(Want to get this newsletter in your inbox? Here’s the sign-up.)
Good evening. Here’s the latest at the end of Thursday.
1. The flagship of Russia’s Black Sea Fleet sank amid conflicting claims of the cause.
Ukraine said it had hit the vessel, the Moskva, with a missile. Russia said it had been damaged by a fire and that it later sank while being towed in a storm. Analysts said the loss of the ship would not alter the course of the war, but a confirmed missile attack would be a sign of Ukraine’s military capability and could serve as a deterrent to Russian naval attacks.
In Brussels, E.U. officials started drafting the most contested measure yet to punish Russia for its invasion of Ukraine: an embargo on Russian oil products, even though the move may increase energy prices around the bloc.
2. Elon Musk has begun a hostile bid to take over Twitter.
The bid came only weeks after Musk became the social media company’s largest shareholder. He offered $54.20 a share, valuing the company at roughly $43 billion.
“Twitter has extraordinary potential,” Musk wrote in a letter to the chair of Twitter’s board. “I will unlock it.”
The move could have broad implications for a social network where world leaders, lawmakers, celebrities and more than 217 million other users conduct daily public discourse. Twitter’s board is likely to take up to several days to review the offer.
3. Pfizer says its Covid vaccine booster strengthens the immune response in children 5 to 11.
Pfizer-BioNTech said the booster increased the level of neutralizing antibodies against multiple strains of the coronavirus in a small trial of children.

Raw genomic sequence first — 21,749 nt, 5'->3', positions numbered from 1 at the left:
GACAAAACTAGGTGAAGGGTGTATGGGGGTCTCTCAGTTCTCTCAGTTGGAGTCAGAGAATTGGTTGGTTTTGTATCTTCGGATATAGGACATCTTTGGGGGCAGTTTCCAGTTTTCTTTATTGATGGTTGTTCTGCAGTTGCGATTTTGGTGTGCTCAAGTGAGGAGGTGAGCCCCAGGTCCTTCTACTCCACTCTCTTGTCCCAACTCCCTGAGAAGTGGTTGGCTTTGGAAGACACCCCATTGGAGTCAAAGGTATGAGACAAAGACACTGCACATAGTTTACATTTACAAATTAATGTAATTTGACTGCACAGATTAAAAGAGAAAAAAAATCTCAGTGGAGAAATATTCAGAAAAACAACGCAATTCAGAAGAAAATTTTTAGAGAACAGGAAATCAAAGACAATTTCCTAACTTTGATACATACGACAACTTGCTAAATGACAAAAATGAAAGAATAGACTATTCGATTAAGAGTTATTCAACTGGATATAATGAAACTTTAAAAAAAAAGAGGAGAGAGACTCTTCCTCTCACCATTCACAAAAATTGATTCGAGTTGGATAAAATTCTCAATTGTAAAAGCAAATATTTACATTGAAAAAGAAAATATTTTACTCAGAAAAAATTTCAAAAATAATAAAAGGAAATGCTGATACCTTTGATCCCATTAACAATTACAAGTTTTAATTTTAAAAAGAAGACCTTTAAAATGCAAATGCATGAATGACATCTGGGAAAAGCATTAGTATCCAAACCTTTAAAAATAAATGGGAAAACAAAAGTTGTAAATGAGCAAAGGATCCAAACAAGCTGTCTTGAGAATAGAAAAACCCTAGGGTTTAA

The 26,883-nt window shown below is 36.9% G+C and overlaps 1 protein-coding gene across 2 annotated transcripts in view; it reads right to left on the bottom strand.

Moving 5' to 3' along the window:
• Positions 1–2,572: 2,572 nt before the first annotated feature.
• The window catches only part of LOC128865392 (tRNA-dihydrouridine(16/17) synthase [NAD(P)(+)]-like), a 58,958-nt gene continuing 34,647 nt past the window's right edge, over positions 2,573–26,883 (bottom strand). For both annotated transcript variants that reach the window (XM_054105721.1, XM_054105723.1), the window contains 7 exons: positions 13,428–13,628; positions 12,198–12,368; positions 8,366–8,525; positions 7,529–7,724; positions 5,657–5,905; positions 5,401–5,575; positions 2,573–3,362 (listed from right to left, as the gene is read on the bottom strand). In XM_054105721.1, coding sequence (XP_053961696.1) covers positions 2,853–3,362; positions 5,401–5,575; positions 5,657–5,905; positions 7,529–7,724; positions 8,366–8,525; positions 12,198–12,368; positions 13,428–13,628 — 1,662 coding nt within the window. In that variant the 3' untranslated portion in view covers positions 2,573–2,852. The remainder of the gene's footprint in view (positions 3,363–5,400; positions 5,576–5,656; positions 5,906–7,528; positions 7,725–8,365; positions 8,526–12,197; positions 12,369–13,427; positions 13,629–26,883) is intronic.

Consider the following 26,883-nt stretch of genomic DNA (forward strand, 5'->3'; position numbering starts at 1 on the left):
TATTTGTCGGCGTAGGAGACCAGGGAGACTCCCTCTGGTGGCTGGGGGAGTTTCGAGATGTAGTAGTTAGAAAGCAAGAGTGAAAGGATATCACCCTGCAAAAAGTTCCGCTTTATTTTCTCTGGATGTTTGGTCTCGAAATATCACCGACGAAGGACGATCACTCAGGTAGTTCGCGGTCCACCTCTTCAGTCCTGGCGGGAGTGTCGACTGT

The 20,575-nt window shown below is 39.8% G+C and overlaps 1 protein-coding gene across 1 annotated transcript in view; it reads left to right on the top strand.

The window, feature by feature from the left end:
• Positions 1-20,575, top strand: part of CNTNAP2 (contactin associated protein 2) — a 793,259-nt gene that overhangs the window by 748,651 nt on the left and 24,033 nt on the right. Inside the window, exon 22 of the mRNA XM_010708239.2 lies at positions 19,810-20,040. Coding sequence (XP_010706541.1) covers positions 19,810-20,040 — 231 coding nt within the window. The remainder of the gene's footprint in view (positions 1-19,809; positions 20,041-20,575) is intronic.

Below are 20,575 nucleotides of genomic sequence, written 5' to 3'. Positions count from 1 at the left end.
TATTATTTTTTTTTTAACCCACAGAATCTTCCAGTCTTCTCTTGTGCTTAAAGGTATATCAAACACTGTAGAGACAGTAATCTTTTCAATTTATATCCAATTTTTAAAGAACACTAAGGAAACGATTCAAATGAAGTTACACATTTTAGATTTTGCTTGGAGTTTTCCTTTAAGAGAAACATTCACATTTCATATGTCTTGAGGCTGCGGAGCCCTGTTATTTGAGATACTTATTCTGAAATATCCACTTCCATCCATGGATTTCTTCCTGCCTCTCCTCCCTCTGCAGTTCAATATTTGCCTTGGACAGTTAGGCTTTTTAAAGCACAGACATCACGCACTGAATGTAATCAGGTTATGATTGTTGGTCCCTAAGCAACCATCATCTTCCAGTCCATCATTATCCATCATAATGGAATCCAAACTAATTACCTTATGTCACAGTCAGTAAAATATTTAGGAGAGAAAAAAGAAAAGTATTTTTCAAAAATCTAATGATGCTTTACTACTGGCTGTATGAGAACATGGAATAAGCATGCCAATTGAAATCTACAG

The companies said they would ask the F.D.A. for emergency authorization of a booster for 5- to 11-year-olds in the coming days. Currently, residents 12 and older in the U.S. are eligible for at least one booster, and people age 50 or older are eligible for a second.
In New York, two new Omicron subvariants are spreading quickly. But the official data on case counts is becoming less reliable as people increasingly turn to at-home testing and mass testing sites shut down. Scientists say truly keeping tabs on the virus will require more creative thinking and investment.
4. The man charged in the Brooklyn subway shooting was ordered to be held without bail.
A federal judge ordered Frank James to be detained until trial, after prosecutors said he carried out a violent and well-planned attack that left at least 30 people injured. He has been charged with the federal crime of committing a terrorist act on a mass transit system.
Lawyers for James asked the judge to ensure that he received psychiatric care in jail. They also said their client had called a tip line to turn himself in.
The shooting on Tuesday was the bloodiest crime on the city’s public transit system in nearly four decades. But the following days have revealed a remarkable truth: Not one person died. Experts say luck and poor marksmanship appear to have saved the many victims.
5. A federal jury convicted a British member of the Islamic State for the abduction and deaths of four Americans.
The jury took less than a day to convict El Shafee Elsheikh, 33, the most prominent member of the Islamic State to be brought to trial in the U.S.
The verdict capped a two-week trial that featured the testimony of former captives, who detailed beatings, sexual abuse, waterboarding and murder perpetrated by a cell of four Britons, nicknamed the Beatles. Elsheikh’s defense lawyers denied that he was a member.